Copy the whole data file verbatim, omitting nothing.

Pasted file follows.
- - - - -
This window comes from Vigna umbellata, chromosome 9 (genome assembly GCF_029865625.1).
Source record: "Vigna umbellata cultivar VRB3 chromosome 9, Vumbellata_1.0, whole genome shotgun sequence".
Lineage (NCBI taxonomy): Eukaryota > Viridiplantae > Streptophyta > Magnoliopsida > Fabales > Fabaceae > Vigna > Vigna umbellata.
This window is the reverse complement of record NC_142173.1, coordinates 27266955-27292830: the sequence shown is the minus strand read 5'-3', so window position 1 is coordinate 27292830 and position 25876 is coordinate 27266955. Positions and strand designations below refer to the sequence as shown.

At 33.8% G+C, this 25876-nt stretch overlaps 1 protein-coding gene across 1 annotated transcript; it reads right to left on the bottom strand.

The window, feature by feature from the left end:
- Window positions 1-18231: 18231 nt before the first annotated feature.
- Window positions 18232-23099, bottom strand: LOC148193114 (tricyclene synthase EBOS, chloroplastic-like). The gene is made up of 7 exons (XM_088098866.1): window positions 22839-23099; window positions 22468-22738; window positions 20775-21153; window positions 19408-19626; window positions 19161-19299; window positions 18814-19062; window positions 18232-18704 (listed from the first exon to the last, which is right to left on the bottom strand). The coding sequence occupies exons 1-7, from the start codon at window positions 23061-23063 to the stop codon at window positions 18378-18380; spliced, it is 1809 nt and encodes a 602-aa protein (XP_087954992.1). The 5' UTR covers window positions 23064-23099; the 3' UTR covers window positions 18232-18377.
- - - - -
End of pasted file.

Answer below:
This window comes from Vigna umbellata, chromosome 9 (genome assembly GCF_029865625.1).
Source record: "Vigna umbellata cultivar VRB3 chromosome 9, Vumbellata_1.0, whole genome shotgun sequence".
Lineage (NCBI taxonomy): Eukaryota > Viridiplantae > Streptophyta > Magnoliopsida > Fabales > Fabaceae > Vigna > Vigna umbellata.
This window is the reverse complement of record NC_142173.1, coordinates 27266955-27292830: the sequence shown is the minus strand read 5'-3', so window position 1 is coordinate 27292830 and position 25876 is coordinate 27266955. Positions and strand designations below refer to the sequence as shown.

At 33.8% G+C, this 25876-nt stretch overlaps 1 protein-coding gene across 1 annotated transcript; it reads right to left on the bottom strand.

The window, feature by feature from the left end:
- Window positions 1-18231: 18231 nt before the first annotated feature.
- Window positions 18232-23099, bottom strand: LOC148193114 (tricyclene synthase EBOS, chloroplastic-like). The gene is made up of 7 exons (XM_088098866.1): window positions 22839-23099; window positions 22468-22738; window positions 20775-21153; window positions 19408-19626; window positions 19161-19299; window positions 18814-19062; window positions 18232-18704 (listed from the first exon to the last, which is right to left on the bottom strand). The coding sequence occupies exons 1-7, from the start codon at window positions 23061-23063 to the stop codon at window positions 18378-18380; spliced, it is 1809 nt and encodes a 602-aa protein (XP_087954992.1). The 5' UTR covers window positions 23064-23099; the 3' UTR covers window positions 18232-18377.